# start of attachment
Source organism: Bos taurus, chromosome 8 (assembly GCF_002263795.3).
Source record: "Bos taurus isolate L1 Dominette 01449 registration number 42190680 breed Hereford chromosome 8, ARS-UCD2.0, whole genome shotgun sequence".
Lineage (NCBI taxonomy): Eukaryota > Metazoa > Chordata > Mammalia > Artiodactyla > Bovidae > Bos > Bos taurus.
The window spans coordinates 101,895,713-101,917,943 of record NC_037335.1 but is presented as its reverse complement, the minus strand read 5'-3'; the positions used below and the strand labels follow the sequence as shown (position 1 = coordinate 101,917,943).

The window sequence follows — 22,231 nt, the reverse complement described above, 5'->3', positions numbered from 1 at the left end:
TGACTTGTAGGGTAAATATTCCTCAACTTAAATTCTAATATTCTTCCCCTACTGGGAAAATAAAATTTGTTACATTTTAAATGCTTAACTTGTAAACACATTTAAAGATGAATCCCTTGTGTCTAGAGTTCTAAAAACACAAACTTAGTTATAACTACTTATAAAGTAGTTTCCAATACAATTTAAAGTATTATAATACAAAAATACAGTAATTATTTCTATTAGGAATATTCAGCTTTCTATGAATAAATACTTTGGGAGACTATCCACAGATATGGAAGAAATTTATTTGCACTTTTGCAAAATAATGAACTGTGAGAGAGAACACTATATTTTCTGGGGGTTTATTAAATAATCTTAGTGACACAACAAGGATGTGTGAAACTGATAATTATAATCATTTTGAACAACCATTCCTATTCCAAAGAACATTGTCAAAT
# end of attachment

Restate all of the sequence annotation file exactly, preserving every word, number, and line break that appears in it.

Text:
Source organism: Bos taurus, chromosome 8 (assembly GCF_002263795.3).
Source record: "Bos taurus isolate L1 Dominette 01449 registration number 42190680 breed Hereford chromosome 8, ARS-UCD2.0, whole genome shotgun sequence".
Lineage (NCBI taxonomy): Eukaryota > Metazoa > Chordata > Mammalia > Artiodactyla > Bovidae > Bos > Bos taurus.
The window spans coordinates 101,895,713-101,917,943 of record NC_037335.1 but is presented as its reverse complement, the minus strand read 5'-3'; the positions used below and the strand labels follow the sequence as shown (position 1 = coordinate 101,917,943).

The window sequence follows — 22,231 nt, the reverse complement described above, 5'->3', positions numbered from 1 at the left end:
TGACTTGTAGGGTAAATATTCCTCAACTTAAATTCTAATATTCTTCCCCTACTGGGAAAATAAAATTTGTTACATTTTAAATGCTTAACTTGTAAACACATTTAAAGATGAATCCCTTGTGTCTAGAGTTCTAAAAACACAAACTTAGTTATAACTACTTATAAAGTAGTTTCCAATACAATTTAAAGTATTATAATACAAAAATACAGTAATTATTTCTATTAGGAATATTCAGCTTTCTATGAATAAATACTTTGGGAGACTATCCACAGATATGGAAGAAATTTATTTGCACTTTTGCAAAATAATGAACTGTGAGAGAGAACACTATATTTTCTGGGGGTTTATTAAATAATCTTAGTGACACAACAAGGATGTGTGAAACTGATAATTATAATCATTTTGAACAACCATTCCTATTCCAAAGAACATTGTCAAAT